Solving the Problems with Long-Distance Trash Transport
Where does garbage go? Increasingly, trash is transported across state lines and ends up in another state's back yard. Thomson uses Virginia's situation as the second-highest importer of trash in the US as a touchstone for exploring much larger questions about American wastefulness, consumption, and environmental justice with comparisons to Europe and Japan.
A Field Guide to Independent Films about Place
The Garden in the Machine explores the evocations of place, and particularly American place, that have become so central to the representational and narrative strategies of alternative and mainstream film and video. Scott MacDonald contextualizes his discussion with a wide-ranging and deeply informed analysis of the depiction of place in nineteenth- and twentieth-century literature, painting, and photography. Accessible and engaging, this book examines the manner in which these films represent nature and landscape in particular, and location in general. It offers us both new readings of the films under consideration and an expanded sense of modern film history.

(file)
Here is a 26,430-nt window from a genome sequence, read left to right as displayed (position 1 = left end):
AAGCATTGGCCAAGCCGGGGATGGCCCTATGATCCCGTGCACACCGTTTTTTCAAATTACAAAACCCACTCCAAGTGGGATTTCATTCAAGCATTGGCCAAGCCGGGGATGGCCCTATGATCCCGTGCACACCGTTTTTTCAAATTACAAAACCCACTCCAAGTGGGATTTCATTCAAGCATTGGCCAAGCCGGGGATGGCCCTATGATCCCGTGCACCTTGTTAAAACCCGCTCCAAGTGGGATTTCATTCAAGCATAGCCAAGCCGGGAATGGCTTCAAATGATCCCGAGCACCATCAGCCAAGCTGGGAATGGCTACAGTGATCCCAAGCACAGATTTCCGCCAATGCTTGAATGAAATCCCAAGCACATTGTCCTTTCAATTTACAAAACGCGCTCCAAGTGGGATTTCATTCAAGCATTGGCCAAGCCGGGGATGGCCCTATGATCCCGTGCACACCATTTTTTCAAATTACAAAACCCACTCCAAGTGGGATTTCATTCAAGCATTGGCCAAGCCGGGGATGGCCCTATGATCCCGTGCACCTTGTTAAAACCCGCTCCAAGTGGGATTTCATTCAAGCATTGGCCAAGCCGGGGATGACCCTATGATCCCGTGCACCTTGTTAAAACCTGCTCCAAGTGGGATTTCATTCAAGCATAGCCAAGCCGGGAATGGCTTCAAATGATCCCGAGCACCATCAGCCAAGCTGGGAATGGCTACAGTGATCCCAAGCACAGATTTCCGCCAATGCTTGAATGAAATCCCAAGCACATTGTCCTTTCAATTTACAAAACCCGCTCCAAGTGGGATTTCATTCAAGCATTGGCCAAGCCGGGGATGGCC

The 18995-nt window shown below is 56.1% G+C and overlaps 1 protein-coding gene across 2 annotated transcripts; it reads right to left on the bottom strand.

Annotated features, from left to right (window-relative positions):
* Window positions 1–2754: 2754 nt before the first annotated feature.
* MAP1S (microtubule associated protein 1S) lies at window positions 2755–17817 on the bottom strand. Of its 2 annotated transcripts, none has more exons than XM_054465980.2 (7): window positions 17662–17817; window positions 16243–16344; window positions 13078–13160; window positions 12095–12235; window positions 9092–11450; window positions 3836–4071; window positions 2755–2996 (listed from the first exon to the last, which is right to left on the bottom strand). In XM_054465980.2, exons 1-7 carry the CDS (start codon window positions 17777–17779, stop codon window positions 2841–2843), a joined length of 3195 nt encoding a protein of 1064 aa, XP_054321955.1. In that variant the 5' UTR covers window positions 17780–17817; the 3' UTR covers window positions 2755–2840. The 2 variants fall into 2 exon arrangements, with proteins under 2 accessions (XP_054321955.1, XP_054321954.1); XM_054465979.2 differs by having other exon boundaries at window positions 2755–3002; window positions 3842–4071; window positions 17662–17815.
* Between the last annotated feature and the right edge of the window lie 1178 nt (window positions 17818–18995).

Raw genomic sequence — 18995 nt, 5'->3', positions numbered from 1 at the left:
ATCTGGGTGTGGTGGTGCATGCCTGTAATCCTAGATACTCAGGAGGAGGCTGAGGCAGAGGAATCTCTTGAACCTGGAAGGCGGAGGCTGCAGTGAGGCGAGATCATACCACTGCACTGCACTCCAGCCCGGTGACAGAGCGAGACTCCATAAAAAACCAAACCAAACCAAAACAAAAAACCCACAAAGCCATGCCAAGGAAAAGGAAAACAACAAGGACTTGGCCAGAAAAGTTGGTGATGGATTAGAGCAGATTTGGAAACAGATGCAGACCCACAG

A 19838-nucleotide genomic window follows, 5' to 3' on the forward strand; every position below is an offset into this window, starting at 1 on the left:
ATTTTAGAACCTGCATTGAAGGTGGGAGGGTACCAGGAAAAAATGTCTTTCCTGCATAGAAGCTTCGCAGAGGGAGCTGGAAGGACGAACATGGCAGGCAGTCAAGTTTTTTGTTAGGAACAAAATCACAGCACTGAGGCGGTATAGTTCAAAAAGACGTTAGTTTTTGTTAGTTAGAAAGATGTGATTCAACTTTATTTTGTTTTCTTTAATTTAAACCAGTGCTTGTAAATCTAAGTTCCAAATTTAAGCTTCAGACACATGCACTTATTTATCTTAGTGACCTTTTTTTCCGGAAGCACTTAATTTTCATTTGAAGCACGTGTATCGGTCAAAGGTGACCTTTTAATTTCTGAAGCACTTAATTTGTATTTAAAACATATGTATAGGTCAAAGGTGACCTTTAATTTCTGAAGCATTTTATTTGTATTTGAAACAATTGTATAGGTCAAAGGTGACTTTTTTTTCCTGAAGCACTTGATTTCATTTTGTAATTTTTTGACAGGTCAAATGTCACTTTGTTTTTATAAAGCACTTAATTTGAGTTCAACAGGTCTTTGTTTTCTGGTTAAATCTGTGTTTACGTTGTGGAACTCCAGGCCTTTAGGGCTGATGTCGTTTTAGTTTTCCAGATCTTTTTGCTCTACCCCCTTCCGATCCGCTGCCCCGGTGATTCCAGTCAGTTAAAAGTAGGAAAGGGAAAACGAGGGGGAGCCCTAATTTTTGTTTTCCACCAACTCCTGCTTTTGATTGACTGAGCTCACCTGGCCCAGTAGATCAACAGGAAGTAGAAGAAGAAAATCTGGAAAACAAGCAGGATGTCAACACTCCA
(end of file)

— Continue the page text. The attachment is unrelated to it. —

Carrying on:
Among the many antecedents to the films and videos discussed here are Thomas Cole's landscape painting, Thoreau's Walden, Olmsted and Vaux's Central Park, and Eadweard Muybridge's panoramic photographs of San Francisco. MacDonald analyzes the work of many accomplished avant-garde filmmakers: Kenneth Anger, Bruce Baillie, James Benning, Stan Brakhage, Nathaniel Dorsky, Hollis Frampton, Ernie Gehr, Larry Gottheim, Robert Huot, Peter Hutton, Marjorie Keller, Rose Lowder, Marie Menken, J.J. Murphy, Andrew Noren, Pat O'Neill, Leighton Pierce, Carolee Schneemann, and Chick Strand. He also examines a variety of recent commercial feature films, as well as independent experiments in documentary and such contributions to independent video history as George Kuchar's Weather Diaries and Ellen Spiro's Roam Sweet Home.